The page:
Help us create a biggest collection of medieval chronicles and manuscripts on line.
#   A   B   C   D   E   F   G   H   I   J   K   L   M   N   O   P   Q   R   S   T   U   V   W   X   Y   Z 
Medieval chronicles, historical sources, history of middle ages, texts and studies

WILLIAM STUBBS Seventeen lectures on the study of medieval and modern history and kindred subjects


Sir John Froissart's Chronicles of England, France, Spain and the Ajoining Countries from the latter part of the reign of Edward II to the coronation of Henry IV in 12 volumes 

Chronicles of Enguerrand De Monstrelet (Sir John Froissart's Chronicles continuation) in 13 volumes 

  Previousall pages


Seventeen lectures on the study of medieval and modern history and kindred subjects
page 32

he who has read and thought ought to be able to have an opinion, and he who has one of his own will always be deemed dogmatic by the many who take theirs from the newspapers. He is dogmatic if he ventures to express a doubt where the infallible of the time being has laid down a certainty. T o turn for a moment to the general question. I should not like to be thought to be advocating my study on the mere grounds of utility ; although I believe that utility, both as regards the training of the study and the information attained in it, to be the highest, humanl speaking, of all utilities ; it helps to qualify a man to act in his character of a politician as a Christian man should. But this is not all ; beyond the educational purpose, beyond the political purpose, beyond the philosophical use of history and its training, it has something of the preciousness of everything that is clearly true. In common with Natural Philosophy it has its value, I will not say as Science, for that would be to use a term which has now become equivocal, but it has a value analogous to the value of science ; a value as something that is worth knowing and retaining in the knowledge for its own and for the truth's sake. And in this consists its especial attraction for its own votaries. It is not the pleasure of knowing something that the world does not know,—that doubtless is a motive that weighs with many minds, a motive to be accepted as a fact, though it may not be worth analysis. It is not the mere pleasure of investigating and finding with every step of investigation new points of view open out, and new fields of labour, new characters of interest ;—that investigating instinct of human nature is not one to be ignored, and the exercise of it on such inexhaustible materials as are before us now is a most healthy exercise, one that cannot but strengthen and develope the whole mind of the man who uses it, urging him on to new studies, new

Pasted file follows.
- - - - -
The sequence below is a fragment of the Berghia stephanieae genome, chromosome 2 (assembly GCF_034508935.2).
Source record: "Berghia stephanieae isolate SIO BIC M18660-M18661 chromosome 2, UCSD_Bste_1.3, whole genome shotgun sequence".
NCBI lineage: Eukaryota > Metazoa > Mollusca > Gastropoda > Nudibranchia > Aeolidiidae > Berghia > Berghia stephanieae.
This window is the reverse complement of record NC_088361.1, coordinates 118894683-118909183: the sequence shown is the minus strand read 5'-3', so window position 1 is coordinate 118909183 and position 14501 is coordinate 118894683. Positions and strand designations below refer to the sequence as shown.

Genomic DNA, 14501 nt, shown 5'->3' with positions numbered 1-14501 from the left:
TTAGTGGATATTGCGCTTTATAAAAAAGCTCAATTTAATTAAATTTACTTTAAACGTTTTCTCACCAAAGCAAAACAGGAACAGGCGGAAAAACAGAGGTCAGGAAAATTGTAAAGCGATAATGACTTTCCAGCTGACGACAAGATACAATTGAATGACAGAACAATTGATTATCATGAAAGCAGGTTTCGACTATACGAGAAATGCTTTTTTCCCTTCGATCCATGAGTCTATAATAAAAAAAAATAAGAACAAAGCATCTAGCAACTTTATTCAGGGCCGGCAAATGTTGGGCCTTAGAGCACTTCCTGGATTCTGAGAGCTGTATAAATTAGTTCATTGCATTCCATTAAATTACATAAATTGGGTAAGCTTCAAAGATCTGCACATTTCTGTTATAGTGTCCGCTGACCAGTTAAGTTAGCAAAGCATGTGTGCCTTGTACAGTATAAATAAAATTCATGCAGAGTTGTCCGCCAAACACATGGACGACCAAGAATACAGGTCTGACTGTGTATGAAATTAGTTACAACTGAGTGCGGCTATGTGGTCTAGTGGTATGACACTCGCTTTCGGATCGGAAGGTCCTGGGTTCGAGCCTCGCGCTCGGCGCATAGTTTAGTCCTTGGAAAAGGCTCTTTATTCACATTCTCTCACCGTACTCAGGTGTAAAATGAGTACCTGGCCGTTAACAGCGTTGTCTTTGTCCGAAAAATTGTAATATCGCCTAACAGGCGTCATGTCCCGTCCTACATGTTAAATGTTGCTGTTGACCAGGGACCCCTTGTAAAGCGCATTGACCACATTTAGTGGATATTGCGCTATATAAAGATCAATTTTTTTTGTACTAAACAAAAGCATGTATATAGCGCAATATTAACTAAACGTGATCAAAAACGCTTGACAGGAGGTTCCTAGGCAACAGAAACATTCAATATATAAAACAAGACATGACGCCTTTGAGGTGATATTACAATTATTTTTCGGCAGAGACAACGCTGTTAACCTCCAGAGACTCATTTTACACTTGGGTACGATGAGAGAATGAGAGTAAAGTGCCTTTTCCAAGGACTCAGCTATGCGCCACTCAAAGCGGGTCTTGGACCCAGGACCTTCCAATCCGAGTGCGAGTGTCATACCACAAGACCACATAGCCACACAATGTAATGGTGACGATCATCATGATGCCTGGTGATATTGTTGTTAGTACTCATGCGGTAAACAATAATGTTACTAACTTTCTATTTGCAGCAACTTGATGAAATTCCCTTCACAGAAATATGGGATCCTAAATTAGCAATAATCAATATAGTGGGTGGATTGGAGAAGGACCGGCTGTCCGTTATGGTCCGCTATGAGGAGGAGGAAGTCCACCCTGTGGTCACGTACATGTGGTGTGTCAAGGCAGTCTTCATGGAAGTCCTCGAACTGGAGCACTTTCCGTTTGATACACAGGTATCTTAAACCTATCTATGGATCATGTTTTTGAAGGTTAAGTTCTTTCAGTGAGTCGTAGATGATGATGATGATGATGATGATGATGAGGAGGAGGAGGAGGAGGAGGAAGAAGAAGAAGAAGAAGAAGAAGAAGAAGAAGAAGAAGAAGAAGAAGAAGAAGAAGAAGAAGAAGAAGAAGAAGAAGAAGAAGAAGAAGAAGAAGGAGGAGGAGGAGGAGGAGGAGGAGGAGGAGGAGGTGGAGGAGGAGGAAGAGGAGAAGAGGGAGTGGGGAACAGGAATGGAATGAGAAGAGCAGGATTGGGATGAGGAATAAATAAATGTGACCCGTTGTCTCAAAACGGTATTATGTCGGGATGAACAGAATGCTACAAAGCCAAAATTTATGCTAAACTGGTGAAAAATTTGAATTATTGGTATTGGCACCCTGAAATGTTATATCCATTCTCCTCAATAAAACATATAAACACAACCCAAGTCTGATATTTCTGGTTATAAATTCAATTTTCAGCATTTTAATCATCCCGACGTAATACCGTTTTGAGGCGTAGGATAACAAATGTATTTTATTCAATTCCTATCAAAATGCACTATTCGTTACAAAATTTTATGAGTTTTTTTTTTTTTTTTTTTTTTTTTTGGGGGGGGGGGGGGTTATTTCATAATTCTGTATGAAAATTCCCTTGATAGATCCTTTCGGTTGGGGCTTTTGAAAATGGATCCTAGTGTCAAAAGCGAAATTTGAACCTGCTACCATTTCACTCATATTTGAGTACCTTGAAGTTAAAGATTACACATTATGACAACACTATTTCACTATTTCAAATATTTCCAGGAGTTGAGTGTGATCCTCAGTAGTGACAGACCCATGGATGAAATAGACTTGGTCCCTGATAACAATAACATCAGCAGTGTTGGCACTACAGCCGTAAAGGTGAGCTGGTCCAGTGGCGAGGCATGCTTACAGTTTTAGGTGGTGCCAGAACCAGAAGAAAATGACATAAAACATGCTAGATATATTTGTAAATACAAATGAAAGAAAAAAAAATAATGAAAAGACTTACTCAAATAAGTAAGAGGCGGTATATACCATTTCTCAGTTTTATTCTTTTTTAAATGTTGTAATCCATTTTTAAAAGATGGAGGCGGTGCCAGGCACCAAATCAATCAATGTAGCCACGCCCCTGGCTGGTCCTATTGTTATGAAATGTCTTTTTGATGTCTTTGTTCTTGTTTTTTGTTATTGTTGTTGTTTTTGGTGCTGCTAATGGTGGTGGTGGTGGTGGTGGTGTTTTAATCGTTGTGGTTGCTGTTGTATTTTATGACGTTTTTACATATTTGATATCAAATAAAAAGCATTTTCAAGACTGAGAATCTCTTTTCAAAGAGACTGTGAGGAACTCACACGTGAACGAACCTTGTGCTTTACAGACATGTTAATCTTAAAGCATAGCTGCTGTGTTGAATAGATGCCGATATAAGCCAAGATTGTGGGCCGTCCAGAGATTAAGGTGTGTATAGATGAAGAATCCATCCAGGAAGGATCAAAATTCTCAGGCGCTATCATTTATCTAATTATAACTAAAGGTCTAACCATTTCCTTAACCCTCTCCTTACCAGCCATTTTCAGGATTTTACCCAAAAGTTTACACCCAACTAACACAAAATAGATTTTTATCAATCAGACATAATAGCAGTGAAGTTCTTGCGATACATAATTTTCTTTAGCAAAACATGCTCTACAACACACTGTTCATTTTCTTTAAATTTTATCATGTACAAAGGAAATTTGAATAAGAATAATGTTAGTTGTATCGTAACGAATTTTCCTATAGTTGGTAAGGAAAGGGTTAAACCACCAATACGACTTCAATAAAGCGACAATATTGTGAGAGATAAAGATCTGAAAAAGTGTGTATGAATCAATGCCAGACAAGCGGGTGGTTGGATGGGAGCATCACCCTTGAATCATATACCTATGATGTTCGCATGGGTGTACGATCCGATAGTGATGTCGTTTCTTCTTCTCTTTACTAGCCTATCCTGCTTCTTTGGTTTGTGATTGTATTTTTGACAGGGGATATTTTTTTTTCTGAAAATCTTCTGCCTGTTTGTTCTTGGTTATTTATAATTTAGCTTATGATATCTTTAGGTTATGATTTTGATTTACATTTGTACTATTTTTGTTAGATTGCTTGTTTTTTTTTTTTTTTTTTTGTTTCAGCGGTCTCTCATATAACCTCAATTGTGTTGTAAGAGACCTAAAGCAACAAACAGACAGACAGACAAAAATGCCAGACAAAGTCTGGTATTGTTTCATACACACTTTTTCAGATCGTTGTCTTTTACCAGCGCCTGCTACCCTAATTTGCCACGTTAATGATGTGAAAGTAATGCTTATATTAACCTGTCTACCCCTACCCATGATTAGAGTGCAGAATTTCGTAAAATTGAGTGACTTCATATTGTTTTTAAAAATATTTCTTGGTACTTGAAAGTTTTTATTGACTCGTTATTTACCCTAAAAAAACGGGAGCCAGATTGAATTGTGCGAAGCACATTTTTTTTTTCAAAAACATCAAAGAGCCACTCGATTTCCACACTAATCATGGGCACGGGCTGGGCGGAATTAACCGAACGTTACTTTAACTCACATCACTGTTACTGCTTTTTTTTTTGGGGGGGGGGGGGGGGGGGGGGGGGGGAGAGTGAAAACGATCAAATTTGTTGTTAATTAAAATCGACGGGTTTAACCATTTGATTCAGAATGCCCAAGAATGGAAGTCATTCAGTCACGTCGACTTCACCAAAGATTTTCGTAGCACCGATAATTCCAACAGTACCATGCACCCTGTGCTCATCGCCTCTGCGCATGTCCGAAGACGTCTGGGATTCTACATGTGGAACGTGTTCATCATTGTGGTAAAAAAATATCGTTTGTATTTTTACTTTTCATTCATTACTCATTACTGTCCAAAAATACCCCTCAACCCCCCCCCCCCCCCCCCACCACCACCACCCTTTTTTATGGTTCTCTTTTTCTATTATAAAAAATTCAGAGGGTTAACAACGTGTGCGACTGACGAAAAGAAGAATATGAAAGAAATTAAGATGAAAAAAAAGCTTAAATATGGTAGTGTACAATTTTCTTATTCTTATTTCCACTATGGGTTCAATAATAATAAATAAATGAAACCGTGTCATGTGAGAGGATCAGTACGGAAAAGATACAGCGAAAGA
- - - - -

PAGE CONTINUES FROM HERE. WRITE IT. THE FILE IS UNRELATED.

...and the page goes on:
Previous First Next